There’s new debate going on between Alaska lawmakers — how much money should be spent to buy the Legislative Information Office building in Anchorage.


Glass-walled elevators and motion-sensor lights are just some of the costly renovations the state asked the developer to make. It’s work that came a cost, and now someone has to pick up the bill.


“The $32.5 million basically pays off the debt that is out there for construction improvements to the building and for the amount that was borrowed to purchase the Anchor Pub — which is the building next door — which was incorporated into the Legislative Information Office,” Rep. Sam Kito said.


Before those renovations, the property plus the Anchor Pub were assessed at a little under $5 million. The Anchorage municipal property assessor says the current value of the office building is $19 million. The Legislative Affairs Agency, the action arm for the Legislative Council, assessed it at about $20 million.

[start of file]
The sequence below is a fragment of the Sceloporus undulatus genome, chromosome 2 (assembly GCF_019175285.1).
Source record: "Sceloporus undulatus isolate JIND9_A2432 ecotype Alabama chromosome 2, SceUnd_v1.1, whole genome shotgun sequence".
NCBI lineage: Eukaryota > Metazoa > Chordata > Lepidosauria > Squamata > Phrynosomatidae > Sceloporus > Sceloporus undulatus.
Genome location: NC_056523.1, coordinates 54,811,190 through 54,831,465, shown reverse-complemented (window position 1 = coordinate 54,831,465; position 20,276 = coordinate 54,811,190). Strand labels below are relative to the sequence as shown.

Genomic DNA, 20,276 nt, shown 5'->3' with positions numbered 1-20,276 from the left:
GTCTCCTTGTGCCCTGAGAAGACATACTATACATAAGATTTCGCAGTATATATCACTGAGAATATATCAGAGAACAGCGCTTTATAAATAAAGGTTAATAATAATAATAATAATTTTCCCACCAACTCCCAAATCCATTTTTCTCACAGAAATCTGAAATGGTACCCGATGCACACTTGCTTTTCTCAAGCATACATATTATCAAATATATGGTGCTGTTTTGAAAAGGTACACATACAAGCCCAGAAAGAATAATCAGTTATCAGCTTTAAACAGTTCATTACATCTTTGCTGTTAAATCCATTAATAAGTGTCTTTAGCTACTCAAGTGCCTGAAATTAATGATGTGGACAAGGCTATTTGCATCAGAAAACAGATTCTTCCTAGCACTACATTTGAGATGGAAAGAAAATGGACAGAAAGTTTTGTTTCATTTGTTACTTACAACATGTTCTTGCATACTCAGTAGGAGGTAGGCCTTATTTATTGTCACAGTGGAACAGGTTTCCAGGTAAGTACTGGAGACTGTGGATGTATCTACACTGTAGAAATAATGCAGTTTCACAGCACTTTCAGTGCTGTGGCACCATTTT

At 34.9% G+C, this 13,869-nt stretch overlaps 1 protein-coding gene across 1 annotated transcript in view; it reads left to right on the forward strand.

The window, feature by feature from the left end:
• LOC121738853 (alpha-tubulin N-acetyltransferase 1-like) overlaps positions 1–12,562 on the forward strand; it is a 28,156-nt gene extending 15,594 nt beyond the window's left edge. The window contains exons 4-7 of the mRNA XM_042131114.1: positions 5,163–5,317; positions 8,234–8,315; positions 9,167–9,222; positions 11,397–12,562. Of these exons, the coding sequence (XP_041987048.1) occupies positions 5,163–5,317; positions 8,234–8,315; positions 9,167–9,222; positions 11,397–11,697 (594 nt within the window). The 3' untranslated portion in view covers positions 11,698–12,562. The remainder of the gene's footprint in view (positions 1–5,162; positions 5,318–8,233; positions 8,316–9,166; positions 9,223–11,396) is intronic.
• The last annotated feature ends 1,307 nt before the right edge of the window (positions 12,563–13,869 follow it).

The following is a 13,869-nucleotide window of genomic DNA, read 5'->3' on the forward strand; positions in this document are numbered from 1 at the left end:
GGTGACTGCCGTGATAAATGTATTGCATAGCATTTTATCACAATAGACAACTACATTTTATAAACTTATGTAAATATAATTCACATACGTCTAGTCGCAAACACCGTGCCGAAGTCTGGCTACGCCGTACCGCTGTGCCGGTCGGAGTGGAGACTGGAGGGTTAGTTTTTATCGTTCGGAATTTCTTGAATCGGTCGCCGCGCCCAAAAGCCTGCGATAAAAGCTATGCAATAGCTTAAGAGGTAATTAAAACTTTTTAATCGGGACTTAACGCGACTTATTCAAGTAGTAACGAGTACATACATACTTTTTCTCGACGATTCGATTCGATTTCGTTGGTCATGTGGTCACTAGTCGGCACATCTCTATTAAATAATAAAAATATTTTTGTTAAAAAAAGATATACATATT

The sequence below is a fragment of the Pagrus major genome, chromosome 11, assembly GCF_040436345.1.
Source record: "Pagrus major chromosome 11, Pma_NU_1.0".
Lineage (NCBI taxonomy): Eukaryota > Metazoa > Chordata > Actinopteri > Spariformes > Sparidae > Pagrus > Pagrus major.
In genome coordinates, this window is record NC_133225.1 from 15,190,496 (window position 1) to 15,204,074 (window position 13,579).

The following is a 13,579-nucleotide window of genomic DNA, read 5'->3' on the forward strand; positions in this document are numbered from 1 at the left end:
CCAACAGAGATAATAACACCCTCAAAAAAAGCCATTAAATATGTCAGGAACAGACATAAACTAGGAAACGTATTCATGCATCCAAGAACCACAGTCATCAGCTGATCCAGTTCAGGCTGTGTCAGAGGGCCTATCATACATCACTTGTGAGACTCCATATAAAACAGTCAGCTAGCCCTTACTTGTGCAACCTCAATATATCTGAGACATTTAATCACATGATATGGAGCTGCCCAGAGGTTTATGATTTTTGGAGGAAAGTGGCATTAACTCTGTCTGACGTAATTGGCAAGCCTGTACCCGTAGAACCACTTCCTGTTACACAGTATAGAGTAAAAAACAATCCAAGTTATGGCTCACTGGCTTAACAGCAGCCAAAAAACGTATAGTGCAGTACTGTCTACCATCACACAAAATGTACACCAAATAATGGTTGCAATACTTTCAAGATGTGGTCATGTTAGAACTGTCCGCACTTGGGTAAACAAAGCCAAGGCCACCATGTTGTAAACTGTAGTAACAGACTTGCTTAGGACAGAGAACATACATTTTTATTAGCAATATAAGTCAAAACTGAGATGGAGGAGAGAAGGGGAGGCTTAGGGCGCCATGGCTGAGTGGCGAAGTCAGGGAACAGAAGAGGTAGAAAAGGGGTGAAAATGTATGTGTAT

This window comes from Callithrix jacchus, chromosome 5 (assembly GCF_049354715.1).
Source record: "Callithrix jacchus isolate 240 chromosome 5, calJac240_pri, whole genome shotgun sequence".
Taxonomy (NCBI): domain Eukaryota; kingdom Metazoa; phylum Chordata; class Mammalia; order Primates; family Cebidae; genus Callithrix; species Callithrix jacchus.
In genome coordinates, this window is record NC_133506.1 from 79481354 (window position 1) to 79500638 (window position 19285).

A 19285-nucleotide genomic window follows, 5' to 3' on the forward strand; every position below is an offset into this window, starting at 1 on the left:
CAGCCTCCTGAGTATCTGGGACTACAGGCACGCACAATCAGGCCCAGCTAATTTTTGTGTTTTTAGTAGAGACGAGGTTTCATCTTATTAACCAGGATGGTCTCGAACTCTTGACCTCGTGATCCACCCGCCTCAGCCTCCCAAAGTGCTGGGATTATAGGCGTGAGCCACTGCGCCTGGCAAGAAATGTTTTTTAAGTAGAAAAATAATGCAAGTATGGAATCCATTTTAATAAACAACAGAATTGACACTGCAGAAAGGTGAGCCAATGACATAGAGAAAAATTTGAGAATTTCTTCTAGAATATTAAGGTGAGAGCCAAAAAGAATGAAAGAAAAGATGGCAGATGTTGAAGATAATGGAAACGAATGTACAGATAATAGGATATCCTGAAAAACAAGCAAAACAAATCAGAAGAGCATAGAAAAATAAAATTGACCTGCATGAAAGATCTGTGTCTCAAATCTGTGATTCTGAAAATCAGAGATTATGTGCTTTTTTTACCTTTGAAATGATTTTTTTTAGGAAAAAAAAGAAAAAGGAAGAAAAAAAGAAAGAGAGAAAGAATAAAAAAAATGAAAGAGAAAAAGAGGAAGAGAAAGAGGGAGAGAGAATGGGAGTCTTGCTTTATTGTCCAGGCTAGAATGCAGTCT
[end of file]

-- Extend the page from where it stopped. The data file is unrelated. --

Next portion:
But the Legislative Council, including Rep. Sam Kito, voted to pay about 60 percent more. The developer has yet to accept the Legislature’s $32.5 million offer.


Others in the Legislature think it’s a bad deal. Sen. Bill Wielechowski says the state made a mistake, because today the developer owes more in loans than the building is worth on the market.


Now the question is: Who should have to pay for that mistake, the developer or Alaskans?


“We’ve got a $4 billion deficit. There are cuts being proposed for seniors, for foster kids, for education, for university, and we simply can’t afford to go into this big palatial building,” said Sen. Wielechowski.


Wielechowski said the developer took the risk to build the offices, so Alaskans shouldn’t foot the bill. However, Rep. Kito said a large portion of the bill comes from the Legislature itself, through those requested upgrades.


“You have about $30 million worth of debt that was asked for by former Legislatures to do work on the building,” said Kito.


For now, the $32.5 million offer stands and the lease is paid through June. After that, legislators don’t have anywhere to go immediately.